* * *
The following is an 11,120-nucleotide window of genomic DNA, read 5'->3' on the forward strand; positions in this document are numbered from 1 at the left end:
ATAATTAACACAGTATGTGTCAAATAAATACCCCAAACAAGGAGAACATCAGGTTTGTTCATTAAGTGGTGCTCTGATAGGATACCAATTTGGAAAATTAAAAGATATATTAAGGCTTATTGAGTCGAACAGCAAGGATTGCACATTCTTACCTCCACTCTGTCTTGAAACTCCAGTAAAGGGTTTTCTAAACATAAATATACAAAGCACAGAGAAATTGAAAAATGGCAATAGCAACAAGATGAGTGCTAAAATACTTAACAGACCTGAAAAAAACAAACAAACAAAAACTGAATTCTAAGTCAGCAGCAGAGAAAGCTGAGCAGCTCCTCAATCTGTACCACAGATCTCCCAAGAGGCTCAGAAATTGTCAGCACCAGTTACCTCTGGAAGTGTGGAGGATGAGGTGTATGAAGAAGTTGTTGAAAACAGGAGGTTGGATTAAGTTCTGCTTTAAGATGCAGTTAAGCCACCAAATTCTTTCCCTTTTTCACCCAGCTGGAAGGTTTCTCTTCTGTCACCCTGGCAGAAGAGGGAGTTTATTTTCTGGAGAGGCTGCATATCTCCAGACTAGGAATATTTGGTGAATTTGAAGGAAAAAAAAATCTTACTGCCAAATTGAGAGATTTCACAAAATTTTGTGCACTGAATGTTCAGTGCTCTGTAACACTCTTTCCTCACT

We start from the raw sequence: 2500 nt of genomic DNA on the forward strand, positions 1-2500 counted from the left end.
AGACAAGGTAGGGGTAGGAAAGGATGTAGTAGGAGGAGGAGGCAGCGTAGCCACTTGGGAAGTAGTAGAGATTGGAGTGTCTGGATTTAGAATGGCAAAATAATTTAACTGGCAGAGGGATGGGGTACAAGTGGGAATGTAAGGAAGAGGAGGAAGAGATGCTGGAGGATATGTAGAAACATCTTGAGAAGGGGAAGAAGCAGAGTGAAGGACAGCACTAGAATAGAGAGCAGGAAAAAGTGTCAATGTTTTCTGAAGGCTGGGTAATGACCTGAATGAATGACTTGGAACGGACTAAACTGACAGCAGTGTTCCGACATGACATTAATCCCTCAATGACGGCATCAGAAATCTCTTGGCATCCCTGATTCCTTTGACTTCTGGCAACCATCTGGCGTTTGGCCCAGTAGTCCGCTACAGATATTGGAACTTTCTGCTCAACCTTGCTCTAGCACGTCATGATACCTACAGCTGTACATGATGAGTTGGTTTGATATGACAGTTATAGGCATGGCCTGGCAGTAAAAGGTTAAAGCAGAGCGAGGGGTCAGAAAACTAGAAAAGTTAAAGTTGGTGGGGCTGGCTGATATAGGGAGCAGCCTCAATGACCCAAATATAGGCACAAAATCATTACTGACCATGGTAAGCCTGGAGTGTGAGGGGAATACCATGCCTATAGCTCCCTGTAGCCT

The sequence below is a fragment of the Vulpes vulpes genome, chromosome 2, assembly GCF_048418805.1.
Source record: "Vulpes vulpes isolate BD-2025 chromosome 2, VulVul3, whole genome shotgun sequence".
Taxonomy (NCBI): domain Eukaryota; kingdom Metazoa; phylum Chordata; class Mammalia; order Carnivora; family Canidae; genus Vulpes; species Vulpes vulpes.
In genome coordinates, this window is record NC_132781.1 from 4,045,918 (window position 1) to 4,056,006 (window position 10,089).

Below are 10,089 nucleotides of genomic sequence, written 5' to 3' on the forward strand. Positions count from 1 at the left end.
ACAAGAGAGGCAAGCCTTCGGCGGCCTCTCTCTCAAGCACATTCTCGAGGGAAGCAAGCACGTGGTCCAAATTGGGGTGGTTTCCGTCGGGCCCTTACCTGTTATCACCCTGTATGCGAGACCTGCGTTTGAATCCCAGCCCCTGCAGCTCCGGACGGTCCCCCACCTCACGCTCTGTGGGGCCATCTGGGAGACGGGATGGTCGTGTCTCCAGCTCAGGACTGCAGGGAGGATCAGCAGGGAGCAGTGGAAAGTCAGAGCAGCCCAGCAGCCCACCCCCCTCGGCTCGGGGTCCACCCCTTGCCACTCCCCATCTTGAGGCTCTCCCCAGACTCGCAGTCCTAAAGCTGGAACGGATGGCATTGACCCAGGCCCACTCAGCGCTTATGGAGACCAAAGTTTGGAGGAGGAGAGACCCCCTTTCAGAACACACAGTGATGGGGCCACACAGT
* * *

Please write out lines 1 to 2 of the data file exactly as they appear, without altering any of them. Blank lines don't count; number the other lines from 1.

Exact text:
The following is an 11,120-nucleotide window of genomic DNA, read 5'->3' on the forward strand; positions in this document are numbered from 1 at the left end:
ATAATTAACACAGTATGTGTCAAATAAATACCCCAAACAAGGAGAACATCAGGTTTGTTCATTAAGTGGTGCTCTGATAGGATACCAATTTGGAAAATTAAAAGATATATTAAGGCTTATTGAGTCGAACAGCAAGGATTGCACATTCTTACCTCCACTCTGTCTTGAAACTCCAGTAAAGGGTTTTCTAAACATAAATATACAAAGCACAGAGAAATTGAAAAATGGCAATAGCAACAAGATGAGTGCTAAAATACTTAACAGACCTGAAAAAAACAAACAAACAAAAACTGAATTCTAAGTCAGCAGCAGAGAAAGCTGAGCAGCTCCTCAATCTGTACCACAGATCTCCCAAGAGGCTCAGAAATTGTCAGCACCAGTTACCTCTGGAAGTGTGGAGGATGAGGTGTATGAAGAAGTTGTTGAAAACAGGAGGTTGGATTAAGTTCTGCTTTAAGATGCAGTTAAGCCACCAAATTCTTTCCCTTTTTCACCCAGCTGGAAGGTTTCTCTTCTGTCACCCTGGCAGAAGAGGGAGTTTATTTTCTGGAGAGGCTGCATATCTCCAGACTAGGAATATTTGGTGAATTTGAAGGAAAAAAAAATCTTACTGCCAAATTGAGAGATTTCACAAAATTTTGTGCACTGAATGTTCAGTGCTCTGTAACACTCTTTCCTCACT